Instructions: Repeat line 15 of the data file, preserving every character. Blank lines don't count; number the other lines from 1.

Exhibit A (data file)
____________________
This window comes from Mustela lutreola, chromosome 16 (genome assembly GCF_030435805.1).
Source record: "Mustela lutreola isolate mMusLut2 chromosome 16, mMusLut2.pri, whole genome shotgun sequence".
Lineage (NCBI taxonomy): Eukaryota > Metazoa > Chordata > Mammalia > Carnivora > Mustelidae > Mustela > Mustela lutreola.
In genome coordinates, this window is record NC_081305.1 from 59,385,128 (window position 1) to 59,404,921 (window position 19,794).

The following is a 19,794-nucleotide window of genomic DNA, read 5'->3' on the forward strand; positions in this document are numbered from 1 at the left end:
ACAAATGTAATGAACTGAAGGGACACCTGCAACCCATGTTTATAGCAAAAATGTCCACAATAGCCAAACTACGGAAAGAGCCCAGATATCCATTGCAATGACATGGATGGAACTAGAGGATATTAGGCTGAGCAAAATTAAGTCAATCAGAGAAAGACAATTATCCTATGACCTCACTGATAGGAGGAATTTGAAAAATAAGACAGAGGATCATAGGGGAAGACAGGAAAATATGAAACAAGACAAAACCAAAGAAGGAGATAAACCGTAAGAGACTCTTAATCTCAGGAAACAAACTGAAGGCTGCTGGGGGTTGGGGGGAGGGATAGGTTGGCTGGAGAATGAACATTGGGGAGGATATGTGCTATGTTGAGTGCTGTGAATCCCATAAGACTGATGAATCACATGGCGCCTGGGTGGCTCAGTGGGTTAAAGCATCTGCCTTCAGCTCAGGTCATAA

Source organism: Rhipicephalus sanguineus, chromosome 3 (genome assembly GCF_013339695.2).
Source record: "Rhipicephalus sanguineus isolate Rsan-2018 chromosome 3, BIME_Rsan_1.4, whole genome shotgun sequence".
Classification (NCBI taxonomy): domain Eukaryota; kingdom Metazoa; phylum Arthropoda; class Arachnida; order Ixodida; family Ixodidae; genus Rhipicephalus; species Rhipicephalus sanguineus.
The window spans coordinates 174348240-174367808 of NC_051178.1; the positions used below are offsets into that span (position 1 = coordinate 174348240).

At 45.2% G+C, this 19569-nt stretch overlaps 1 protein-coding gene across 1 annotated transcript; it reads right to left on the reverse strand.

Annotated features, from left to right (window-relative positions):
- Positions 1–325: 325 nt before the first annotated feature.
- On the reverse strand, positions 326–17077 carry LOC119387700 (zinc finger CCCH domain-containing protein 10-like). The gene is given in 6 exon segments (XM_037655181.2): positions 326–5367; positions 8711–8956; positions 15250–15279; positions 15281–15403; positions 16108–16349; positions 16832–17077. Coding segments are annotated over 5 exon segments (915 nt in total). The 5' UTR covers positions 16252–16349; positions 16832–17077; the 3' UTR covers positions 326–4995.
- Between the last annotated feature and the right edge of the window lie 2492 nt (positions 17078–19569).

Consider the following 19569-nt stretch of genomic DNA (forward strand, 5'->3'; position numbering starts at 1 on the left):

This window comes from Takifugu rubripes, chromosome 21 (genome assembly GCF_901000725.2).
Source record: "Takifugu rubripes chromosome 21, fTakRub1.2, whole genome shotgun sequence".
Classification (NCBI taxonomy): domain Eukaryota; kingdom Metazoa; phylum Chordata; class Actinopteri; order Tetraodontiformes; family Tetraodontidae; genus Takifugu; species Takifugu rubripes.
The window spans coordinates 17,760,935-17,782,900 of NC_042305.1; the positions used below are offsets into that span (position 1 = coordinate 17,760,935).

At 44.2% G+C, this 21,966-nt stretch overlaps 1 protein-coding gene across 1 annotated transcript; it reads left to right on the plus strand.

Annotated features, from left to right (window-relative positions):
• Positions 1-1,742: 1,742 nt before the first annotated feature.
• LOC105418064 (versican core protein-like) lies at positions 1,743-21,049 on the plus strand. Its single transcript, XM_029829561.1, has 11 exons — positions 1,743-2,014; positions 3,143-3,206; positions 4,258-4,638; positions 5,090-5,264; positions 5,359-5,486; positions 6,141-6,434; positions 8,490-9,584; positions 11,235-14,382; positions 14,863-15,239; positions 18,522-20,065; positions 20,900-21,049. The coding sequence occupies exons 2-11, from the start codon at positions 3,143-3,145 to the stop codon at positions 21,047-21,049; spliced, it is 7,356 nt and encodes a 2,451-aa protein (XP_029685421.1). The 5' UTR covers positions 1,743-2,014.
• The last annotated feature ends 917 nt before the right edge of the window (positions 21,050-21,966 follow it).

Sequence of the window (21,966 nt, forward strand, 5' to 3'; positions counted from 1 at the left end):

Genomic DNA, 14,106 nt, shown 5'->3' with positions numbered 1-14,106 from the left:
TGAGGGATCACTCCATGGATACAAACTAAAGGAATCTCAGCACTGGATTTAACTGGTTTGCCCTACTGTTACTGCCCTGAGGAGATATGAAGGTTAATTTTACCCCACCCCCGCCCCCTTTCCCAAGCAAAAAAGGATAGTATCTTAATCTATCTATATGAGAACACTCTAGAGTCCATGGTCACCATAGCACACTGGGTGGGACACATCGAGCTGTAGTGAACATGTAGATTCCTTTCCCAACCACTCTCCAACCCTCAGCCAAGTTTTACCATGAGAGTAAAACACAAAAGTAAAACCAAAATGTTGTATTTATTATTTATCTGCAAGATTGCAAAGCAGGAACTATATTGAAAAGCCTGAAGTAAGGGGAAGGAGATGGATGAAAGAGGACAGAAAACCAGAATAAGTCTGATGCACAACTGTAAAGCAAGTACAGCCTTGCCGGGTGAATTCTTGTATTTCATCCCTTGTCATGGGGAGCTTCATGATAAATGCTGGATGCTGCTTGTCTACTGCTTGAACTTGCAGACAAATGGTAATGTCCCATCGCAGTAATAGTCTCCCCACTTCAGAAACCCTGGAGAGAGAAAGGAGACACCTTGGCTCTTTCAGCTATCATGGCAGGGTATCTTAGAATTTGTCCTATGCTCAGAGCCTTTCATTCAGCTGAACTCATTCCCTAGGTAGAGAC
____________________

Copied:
- Between the last annotated feature and the right edge of the window lie 2492 nt (positions 17078–19569).